1987-01-01

    Examined the relationship of various interpersonal, emotional, and cognitive variables to suicidal ideation and behavior in college students. Used self-report measures of life stress, faulty cognitions, loneliness, depression, hopelessnesss, family cohesiveness, adaptive reasons for living, and suicidal ideation and behavior. Developed a…

  18. Ecstasy Use and Suicidal Behavior among Adolescents: Findings from a National Survey

    ERIC Educational Resources Information Center

    Kim, Jueun; Fan, Bin; Liu, Xinhua; Kerner, Nancy; Wu, Ping

    2011-01-01

    The relationship between ecstasy use and suicidal behavior among adolescents in the United States was examined. Data from the adolescent subsample (ages 12-17, N = 19,301) of the 2000 National Household Survey on Drug Abuse were used in the analyses. Information on adolescent substance use, suicidal behaviors, and related sociodemographic, family,…

  19. Validity of Suicidality Items from the Youth Risk Behavior Survey in a High School Sample

    ERIC Educational Resources Information Center

    May, Alexis; Klonsky, E. David

    2011-01-01

    The Youth Risk Behavior Survey (YRBS) is used by the United States Centers for Disease Control to estimate rates of suicidal thoughts and behaviors in adolescents. This study investigated the validity of the YRBS suicidality items by examining their relationship to criterion variables including loneliness, anxiety, depression, substance use, and…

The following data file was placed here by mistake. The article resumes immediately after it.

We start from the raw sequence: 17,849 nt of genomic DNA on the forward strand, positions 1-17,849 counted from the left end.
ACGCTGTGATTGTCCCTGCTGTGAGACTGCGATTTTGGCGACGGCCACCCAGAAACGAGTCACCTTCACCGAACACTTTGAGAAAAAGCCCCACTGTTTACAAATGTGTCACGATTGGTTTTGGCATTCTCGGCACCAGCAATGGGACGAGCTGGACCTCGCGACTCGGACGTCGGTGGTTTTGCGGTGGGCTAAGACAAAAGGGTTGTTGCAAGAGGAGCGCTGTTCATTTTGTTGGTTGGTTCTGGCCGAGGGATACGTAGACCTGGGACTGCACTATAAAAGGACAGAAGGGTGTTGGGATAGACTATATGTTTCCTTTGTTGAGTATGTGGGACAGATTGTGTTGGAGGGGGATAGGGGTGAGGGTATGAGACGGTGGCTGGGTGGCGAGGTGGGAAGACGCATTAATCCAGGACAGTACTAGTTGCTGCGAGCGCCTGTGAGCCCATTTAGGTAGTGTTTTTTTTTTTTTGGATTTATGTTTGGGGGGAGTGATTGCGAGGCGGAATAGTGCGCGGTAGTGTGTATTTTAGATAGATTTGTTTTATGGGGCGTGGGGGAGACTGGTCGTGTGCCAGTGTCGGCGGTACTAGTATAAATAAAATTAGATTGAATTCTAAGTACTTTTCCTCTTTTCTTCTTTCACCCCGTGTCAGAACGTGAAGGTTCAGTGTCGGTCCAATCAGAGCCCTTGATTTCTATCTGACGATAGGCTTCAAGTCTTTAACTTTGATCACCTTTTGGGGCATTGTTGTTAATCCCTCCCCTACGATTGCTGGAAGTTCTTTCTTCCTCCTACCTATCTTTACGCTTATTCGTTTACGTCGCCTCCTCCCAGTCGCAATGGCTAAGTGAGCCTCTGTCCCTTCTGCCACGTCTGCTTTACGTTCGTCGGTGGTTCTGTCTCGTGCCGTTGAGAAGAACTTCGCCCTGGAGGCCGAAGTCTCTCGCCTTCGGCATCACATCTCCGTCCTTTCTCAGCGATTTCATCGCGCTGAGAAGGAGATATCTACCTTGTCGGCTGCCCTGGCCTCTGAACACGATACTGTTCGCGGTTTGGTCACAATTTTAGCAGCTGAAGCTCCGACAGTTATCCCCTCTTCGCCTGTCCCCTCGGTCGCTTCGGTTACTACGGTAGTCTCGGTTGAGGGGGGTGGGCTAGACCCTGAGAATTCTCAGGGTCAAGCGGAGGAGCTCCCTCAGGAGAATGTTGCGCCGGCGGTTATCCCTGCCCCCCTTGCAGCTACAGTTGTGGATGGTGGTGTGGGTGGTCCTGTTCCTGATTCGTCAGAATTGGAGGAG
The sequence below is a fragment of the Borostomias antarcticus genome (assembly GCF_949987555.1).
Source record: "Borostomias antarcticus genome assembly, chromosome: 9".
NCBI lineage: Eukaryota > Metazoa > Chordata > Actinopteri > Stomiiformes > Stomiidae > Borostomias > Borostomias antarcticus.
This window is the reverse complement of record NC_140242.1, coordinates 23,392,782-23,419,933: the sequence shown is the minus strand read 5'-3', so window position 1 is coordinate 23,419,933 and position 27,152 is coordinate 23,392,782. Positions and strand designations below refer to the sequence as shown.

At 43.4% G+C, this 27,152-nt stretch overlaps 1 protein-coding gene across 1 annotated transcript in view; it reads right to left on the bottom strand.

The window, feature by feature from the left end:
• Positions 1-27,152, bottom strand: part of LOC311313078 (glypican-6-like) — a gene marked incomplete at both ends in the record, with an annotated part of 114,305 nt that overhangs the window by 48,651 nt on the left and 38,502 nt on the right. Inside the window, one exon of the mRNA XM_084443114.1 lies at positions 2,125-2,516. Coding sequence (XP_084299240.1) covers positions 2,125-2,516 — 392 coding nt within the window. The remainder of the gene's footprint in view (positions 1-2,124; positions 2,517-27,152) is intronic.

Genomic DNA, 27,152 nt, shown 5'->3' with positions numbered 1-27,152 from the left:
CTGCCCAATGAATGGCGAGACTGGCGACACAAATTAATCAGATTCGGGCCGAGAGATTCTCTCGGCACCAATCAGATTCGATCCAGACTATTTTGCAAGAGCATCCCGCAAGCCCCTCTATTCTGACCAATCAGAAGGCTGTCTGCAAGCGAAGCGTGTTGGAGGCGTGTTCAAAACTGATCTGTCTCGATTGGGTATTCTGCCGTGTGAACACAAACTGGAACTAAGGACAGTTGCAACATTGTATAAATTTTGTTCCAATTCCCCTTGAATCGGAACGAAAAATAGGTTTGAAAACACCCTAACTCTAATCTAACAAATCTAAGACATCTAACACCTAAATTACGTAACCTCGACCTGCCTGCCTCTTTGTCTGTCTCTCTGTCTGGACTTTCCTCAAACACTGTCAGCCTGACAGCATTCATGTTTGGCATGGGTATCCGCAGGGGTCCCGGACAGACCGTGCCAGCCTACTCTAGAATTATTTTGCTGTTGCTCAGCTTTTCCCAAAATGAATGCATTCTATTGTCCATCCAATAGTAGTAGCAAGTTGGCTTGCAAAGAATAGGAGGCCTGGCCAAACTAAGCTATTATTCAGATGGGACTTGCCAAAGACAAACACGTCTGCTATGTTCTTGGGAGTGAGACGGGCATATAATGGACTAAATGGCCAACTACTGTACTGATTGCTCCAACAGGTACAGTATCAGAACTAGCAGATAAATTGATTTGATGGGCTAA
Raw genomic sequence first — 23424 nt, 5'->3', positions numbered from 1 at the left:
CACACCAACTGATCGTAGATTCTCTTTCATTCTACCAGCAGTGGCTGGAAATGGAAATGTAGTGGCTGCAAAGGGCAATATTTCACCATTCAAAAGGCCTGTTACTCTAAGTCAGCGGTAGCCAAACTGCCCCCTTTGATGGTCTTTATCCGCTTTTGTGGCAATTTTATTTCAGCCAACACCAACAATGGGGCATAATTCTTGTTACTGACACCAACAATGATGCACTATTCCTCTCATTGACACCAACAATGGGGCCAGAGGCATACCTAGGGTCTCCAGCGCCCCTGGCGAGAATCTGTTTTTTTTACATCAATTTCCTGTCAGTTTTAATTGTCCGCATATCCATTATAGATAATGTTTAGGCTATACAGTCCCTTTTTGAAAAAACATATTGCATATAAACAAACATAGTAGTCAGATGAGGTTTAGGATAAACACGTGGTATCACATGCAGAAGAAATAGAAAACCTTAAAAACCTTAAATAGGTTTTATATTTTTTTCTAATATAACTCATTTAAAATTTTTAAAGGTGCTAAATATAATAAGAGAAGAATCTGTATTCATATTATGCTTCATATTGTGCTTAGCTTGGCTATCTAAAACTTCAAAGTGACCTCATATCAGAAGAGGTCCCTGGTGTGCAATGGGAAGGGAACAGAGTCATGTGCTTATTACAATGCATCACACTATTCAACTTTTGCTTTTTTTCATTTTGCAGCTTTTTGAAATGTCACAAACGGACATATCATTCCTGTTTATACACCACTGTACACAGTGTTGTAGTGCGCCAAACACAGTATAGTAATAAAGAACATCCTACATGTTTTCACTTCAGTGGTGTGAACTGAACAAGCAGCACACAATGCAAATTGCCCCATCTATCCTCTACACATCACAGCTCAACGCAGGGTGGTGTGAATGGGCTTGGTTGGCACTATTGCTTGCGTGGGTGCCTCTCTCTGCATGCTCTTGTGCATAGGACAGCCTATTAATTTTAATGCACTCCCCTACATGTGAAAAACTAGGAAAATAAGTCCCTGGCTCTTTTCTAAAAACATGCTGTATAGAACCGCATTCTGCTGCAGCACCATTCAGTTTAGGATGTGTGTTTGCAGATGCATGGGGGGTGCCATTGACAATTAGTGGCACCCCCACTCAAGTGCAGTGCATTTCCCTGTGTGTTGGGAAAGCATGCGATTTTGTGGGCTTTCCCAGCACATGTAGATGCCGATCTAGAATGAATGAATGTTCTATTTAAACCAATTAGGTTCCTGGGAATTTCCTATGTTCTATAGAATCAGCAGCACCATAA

20. Suicidal Behavior in Schizophrenia and Schizoaffective Disorder: Examining the Role of Depression

    ERIC Educational Resources Information Center

    Harkavy-Friedman, Jill M.; Nelson, Elizabeth A.; Venarde, David F.; Mann, J. John

    2004-01-01

    Understanding the relationship between depression and suicidal behavior among individuals with schizophrenia and schizoaffective disorder can aid assessment and treatment. In this study, 86 individuals with schizophrenia and schizoaffective disorder were assessed for past and current suicidal behavior, depression, hopelessness, and reasons for…

  1. Adaptive Characteristics and Suicidal Behavior: A Gender Comparison of Young Adults

    ERIC Educational Resources Information Center

    Ellis, Jon B.; Lamis, Dorian A.

    2007-01-01

    Differences in suicidal behavior and adaptive characteristics were examined in college students with a particular emphasis on gender differences. Participants consisted of 344 undergraduate students who were administered a revised version of the Suicide Behaviors Questionnaire (SBQ), the Expanded Reasons for Living Inventory (RFL), and a…